Will Supremes Rule on State Redistricting?
Past cases show Supreme Court is reluctant to overrule district courts.
The U.S. Supreme Court has made a complete hash of its political gerrymandering cases. Consider the nearly unintelligible opening paragraph of its 2006 decision in League of United Latin American Citizens (LULAC) v. Perry:
JUSTICE KENNEDY announced the judgment of the Court and delivered the opinion of the Court with respect to Parts II–A and III, an opinion with respect to Parts I and IV, in which THE CHIEF JUSTICE [Roberts] and JUSTICE ALITO join, an opinion with respect to Parts II–B and II–C, and an opinion with respect to Part II–D, in which JUSTICE Roberts SOUTER and JUSTICE GINSBURG join.
In addition to Justice Anthony Kennedy’s opinion, which was partly also the opinion of the court—and partly not—his colleagues managed to produce a total of five separate opinions which both agreed and disagreed with Kennedy. Good luck to lower court judges and lawyers trying to pick through the wreckage to try to decide which parts the court actually decided and which were just arguments among justices.
The conventional wisdom is that Justice Kennedy will decide whether Wisconsin’s gerrymander lives or dies. This reflects the widespread assumption that the rest of the court is evenly split between four justices who hate gerrymanders and will vote to kill Wisconsin’s version (generally called the “liberals”) and four who are generally fine with gerrymanders, or at least unfine with court interference with them (generally called the “conservatives”).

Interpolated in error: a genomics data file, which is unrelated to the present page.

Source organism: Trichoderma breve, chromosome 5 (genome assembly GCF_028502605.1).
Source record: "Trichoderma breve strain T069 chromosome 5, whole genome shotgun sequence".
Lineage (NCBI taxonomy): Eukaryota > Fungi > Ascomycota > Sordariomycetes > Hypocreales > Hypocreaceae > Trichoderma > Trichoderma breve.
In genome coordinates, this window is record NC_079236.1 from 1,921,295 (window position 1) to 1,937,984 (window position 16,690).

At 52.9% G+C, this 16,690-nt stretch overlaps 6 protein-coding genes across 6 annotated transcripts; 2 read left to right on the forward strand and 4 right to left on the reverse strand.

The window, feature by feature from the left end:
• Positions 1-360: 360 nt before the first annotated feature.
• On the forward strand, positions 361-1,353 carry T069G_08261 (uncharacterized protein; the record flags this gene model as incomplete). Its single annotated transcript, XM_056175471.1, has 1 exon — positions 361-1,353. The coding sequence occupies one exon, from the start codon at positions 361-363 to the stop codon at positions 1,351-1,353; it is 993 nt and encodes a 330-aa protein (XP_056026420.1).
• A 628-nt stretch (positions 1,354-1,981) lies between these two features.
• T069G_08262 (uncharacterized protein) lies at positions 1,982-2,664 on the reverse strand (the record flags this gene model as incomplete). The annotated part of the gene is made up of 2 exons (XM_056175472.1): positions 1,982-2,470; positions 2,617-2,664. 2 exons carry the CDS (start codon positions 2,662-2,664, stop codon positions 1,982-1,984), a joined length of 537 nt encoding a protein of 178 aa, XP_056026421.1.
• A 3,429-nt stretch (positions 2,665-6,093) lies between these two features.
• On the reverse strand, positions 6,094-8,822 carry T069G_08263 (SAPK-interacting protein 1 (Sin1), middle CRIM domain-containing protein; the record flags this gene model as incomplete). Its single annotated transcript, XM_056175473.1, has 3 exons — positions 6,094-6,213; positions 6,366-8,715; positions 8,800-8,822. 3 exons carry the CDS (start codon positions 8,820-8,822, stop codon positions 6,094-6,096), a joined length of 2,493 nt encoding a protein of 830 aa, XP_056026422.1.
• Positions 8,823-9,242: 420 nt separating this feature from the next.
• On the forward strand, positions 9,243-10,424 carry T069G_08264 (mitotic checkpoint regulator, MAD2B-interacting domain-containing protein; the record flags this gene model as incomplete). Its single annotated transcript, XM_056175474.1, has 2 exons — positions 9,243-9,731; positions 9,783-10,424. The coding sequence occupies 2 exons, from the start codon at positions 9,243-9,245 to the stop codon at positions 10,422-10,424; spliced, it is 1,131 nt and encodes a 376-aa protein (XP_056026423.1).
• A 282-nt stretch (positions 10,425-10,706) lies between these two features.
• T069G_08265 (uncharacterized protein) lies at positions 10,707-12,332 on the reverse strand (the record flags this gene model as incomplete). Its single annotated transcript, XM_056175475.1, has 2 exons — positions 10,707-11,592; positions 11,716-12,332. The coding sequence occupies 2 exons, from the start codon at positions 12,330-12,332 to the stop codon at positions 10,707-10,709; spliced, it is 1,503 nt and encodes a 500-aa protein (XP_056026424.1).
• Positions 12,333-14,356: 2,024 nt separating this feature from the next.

Kennedy breaks from his fellow conservative in his discomfort with gerrymanders. Here is how he described them in his 2004 Vieth v. Jubelirer concurrence:
Here, one has the sense that legislative restraint was abandoned. That should not be thought to serve the interests of our political order. Nor should it be thought to serve our interest in demonstrating to the world how democracy works. Whether spoken with concern or pride, it is unfortunate that our legislators have reached the point of declaring that, when it comes to apportionment, “We are in the business of rigging elections.”
Despite his discomfort, however, Kennedy has yet to vote against a partisan gerrymander. In each of the cases decided he rejected the proposed standards and voted to allow the gerrymander.